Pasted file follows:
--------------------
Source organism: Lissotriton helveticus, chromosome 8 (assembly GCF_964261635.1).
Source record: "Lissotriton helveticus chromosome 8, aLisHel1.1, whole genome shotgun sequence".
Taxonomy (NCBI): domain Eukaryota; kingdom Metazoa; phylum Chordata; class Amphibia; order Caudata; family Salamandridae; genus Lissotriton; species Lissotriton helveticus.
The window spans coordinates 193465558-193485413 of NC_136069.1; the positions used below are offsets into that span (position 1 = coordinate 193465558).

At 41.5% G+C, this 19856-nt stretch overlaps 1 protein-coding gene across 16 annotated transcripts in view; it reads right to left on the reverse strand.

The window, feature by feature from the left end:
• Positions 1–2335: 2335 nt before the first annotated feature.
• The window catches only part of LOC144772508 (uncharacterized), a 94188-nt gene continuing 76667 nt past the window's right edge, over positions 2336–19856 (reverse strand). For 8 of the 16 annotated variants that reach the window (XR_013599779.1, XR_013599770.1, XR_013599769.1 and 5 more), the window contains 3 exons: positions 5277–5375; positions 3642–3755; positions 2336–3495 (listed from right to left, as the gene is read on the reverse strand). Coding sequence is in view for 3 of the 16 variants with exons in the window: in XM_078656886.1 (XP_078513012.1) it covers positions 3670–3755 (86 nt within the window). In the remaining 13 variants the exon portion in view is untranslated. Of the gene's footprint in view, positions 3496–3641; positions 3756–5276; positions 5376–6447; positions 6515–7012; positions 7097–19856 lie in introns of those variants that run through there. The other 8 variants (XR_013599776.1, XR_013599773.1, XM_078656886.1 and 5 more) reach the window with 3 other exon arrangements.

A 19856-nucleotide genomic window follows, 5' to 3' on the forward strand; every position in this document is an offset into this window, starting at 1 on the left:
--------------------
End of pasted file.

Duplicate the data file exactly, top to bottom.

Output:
Source organism: Lissotriton helveticus, chromosome 8 (assembly GCF_964261635.1).
Source record: "Lissotriton helveticus chromosome 8, aLisHel1.1, whole genome shotgun sequence".
Taxonomy (NCBI): domain Eukaryota; kingdom Metazoa; phylum Chordata; class Amphibia; order Caudata; family Salamandridae; genus Lissotriton; species Lissotriton helveticus.
The window spans coordinates 193465558-193485413 of NC_136069.1; the positions used below are offsets into that span (position 1 = coordinate 193465558).

At 41.5% G+C, this 19856-nt stretch overlaps 1 protein-coding gene across 16 annotated transcripts in view; it reads right to left on the reverse strand.

The window, feature by feature from the left end:
• Positions 1–2335: 2335 nt before the first annotated feature.
• The window catches only part of LOC144772508 (uncharacterized), a 94188-nt gene continuing 76667 nt past the window's right edge, over positions 2336–19856 (reverse strand). For 8 of the 16 annotated variants that reach the window (XR_013599779.1, XR_013599770.1, XR_013599769.1 and 5 more), the window contains 3 exons: positions 5277–5375; positions 3642–3755; positions 2336–3495 (listed from right to left, as the gene is read on the reverse strand). Coding sequence is in view for 3 of the 16 variants with exons in the window: in XM_078656886.1 (XP_078513012.1) it covers positions 3670–3755 (86 nt within the window). In the remaining 13 variants the exon portion in view is untranslated. Of the gene's footprint in view, positions 3496–3641; positions 3756–5276; positions 5376–6447; positions 6515–7012; positions 7097–19856 lie in introns of those variants that run through there. The other 8 variants (XR_013599776.1, XR_013599773.1, XM_078656886.1 and 5 more) reach the window with 3 other exon arrangements.

A 19856-nucleotide genomic window follows, 5' to 3' on the forward strand; every position in this document is an offset into this window, starting at 1 on the left: